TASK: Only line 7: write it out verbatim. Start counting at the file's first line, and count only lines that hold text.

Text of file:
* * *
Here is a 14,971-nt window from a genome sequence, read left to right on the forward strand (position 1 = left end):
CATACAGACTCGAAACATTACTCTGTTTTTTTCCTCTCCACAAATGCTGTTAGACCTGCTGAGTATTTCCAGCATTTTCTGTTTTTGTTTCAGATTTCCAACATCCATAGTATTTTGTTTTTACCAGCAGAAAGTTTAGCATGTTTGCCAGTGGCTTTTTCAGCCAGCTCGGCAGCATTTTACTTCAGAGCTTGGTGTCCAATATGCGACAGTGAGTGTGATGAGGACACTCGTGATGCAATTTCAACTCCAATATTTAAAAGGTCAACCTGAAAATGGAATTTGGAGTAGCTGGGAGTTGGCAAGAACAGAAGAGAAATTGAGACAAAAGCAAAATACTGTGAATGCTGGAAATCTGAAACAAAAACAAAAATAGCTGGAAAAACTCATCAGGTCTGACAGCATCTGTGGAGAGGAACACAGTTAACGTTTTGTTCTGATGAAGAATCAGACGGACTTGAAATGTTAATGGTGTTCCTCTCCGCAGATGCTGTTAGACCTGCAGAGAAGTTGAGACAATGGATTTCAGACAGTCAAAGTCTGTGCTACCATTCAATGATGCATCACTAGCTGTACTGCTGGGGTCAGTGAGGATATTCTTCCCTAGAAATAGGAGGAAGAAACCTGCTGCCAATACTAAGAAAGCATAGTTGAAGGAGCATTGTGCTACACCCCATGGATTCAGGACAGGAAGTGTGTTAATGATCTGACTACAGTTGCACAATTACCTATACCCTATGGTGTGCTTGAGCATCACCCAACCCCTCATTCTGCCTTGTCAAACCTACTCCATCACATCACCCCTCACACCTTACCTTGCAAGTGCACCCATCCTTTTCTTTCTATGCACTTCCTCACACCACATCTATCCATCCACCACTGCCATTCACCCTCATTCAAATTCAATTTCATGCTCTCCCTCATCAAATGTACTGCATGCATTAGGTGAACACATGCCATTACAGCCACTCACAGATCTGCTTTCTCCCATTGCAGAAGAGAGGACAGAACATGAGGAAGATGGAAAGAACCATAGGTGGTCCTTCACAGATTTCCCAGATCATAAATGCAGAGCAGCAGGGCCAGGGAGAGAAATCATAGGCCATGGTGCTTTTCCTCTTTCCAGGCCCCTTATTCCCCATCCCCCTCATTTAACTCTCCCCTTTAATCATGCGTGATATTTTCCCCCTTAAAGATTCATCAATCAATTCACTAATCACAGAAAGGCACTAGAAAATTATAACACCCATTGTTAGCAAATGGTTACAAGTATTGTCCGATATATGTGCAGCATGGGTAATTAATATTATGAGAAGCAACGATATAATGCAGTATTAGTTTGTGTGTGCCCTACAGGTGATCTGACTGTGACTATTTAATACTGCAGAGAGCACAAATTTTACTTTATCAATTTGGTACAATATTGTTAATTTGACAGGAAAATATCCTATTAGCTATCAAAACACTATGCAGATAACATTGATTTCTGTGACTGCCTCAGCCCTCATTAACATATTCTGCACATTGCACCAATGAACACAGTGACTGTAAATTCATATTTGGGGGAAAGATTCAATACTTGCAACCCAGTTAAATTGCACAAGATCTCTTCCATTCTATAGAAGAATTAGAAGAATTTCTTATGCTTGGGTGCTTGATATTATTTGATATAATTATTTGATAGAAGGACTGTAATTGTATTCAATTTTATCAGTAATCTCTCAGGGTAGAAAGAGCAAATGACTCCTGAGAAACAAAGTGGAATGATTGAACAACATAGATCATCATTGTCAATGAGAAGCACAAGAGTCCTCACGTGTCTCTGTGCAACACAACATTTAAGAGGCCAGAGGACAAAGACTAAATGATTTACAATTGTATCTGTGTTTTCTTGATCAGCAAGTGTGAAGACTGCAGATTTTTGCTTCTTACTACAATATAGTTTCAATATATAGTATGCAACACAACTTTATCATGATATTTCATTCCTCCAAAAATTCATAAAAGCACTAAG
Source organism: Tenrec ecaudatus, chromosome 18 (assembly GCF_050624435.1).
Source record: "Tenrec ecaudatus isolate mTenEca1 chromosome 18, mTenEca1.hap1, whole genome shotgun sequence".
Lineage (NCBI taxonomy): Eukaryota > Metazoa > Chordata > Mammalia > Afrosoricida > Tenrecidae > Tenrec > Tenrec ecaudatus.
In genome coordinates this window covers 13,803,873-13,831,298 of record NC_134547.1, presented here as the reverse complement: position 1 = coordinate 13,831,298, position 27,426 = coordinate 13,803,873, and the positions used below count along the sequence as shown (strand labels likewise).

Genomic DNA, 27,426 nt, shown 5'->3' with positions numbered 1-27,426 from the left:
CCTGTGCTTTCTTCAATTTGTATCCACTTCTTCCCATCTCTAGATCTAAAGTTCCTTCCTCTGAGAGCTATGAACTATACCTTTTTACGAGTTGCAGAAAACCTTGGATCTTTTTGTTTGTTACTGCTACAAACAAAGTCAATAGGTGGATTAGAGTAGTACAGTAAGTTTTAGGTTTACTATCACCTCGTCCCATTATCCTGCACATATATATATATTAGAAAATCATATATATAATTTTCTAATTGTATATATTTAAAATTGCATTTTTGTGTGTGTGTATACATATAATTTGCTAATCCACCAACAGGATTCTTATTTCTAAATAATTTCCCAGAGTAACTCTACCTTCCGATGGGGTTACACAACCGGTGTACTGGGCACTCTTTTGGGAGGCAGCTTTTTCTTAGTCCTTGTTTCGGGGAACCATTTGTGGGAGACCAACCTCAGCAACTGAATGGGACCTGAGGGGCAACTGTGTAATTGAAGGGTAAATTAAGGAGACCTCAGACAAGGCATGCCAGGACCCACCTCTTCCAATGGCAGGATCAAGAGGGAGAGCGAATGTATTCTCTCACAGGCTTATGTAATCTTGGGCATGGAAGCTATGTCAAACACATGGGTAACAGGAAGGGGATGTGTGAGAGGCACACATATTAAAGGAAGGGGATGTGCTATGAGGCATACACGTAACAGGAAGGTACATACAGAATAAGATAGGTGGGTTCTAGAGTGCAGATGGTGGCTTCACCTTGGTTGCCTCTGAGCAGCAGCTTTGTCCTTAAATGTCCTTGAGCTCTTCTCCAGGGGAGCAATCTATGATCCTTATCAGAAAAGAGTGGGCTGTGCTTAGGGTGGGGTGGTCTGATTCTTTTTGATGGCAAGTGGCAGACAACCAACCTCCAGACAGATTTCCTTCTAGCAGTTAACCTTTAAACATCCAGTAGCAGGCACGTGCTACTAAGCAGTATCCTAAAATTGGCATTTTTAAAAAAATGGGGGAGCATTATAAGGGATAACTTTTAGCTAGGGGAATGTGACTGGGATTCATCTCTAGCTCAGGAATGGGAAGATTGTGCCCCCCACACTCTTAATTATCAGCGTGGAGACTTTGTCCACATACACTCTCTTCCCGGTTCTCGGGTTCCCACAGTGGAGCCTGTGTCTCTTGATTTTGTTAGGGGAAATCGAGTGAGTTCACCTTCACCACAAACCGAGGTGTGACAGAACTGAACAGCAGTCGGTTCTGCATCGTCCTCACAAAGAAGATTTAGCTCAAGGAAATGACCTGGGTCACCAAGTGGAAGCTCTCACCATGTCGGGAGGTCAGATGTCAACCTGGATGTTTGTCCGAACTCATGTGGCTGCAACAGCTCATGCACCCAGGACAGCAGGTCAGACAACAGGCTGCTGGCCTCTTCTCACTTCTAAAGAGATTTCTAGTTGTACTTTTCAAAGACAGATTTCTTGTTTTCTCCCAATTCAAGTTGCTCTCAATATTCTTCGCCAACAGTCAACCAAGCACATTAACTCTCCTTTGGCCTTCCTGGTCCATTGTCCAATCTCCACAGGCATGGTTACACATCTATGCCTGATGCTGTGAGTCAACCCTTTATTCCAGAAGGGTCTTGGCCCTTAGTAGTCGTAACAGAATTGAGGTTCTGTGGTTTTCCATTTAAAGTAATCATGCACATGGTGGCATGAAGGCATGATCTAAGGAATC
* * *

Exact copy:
Genomic DNA, 27,426 nt, shown 5'->3' with positions numbered 1-27,426 from the left: